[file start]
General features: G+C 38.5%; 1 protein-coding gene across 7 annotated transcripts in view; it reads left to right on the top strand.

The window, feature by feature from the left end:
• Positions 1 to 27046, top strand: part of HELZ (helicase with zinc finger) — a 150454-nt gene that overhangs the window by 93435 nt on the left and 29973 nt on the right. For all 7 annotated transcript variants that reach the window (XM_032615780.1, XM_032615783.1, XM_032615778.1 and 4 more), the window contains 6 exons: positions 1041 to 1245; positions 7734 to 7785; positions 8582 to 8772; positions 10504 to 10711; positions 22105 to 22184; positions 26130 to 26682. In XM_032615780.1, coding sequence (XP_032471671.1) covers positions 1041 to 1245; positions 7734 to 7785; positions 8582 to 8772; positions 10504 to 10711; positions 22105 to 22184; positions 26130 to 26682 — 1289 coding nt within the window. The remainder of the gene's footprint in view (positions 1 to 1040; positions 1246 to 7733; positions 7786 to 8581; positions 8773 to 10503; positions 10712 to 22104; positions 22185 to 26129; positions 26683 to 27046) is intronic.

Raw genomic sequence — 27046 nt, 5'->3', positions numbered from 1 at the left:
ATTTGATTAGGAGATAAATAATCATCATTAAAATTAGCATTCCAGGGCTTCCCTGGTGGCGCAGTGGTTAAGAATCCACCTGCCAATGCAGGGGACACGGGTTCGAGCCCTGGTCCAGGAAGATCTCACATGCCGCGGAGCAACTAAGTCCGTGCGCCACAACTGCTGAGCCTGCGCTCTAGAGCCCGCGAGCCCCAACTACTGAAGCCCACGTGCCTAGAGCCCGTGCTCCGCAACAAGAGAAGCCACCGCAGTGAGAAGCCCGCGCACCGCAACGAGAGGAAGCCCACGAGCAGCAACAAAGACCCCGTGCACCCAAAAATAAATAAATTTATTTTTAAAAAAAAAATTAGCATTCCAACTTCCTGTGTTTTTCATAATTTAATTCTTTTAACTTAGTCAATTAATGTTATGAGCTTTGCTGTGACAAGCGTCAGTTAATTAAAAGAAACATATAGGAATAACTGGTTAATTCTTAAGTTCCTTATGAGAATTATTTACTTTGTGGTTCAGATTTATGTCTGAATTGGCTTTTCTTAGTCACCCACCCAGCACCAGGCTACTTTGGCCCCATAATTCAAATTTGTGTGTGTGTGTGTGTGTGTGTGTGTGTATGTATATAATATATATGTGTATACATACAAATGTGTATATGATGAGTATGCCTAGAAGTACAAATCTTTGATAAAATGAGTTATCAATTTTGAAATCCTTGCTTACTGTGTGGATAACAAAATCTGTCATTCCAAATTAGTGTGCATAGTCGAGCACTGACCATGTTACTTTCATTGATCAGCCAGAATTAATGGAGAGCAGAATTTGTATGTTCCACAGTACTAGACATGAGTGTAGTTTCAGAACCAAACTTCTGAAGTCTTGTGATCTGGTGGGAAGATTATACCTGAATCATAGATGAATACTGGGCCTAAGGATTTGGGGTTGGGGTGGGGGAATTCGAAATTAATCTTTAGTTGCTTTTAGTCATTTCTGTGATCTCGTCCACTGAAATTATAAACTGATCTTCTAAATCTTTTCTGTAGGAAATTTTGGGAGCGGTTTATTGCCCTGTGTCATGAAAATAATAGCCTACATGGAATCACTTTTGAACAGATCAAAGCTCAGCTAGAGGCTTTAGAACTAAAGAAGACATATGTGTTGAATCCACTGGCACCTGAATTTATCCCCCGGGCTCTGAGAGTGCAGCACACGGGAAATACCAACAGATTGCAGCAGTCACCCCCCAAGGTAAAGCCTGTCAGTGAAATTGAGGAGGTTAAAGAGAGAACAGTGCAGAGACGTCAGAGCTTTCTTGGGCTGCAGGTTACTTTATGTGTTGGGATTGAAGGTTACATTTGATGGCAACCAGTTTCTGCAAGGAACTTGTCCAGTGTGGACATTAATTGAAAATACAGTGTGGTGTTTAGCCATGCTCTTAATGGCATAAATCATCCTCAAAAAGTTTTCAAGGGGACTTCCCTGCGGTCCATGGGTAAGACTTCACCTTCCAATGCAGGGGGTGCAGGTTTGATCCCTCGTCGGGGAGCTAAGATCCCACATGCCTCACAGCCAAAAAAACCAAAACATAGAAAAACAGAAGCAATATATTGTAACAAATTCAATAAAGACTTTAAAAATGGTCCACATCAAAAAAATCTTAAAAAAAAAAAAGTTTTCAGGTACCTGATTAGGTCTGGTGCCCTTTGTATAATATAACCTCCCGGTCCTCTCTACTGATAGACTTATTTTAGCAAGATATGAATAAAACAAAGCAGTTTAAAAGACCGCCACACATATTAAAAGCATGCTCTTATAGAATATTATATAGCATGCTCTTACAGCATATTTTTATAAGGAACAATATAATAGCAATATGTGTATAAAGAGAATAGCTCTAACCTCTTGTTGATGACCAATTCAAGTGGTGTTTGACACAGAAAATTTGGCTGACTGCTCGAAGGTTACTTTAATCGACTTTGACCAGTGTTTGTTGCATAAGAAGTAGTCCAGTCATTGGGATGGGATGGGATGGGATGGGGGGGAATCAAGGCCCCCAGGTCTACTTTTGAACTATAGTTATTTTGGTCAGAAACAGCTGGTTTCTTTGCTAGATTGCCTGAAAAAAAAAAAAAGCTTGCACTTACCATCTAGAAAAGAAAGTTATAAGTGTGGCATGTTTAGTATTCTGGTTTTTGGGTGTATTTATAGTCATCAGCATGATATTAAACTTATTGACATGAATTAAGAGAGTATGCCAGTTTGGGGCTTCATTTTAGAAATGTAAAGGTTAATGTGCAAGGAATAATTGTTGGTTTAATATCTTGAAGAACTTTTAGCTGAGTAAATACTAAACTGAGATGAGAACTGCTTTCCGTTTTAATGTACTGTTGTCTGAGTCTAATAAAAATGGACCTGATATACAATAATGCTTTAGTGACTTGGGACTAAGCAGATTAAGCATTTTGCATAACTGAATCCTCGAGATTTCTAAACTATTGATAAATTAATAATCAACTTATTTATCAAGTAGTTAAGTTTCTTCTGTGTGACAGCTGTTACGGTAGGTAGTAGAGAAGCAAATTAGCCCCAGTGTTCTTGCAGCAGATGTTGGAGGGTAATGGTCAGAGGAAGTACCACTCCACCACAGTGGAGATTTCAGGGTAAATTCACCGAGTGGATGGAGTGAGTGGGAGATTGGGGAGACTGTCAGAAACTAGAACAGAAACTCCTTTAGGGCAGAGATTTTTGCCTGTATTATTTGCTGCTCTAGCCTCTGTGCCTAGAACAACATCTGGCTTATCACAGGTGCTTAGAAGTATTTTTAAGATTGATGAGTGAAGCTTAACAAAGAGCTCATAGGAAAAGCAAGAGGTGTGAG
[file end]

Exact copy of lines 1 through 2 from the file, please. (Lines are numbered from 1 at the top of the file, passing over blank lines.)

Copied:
General features: G+C 38.5%; 1 protein-coding gene across 7 annotated transcripts in view; it reads left to right on the top strand.

The window, feature by feature from the left end: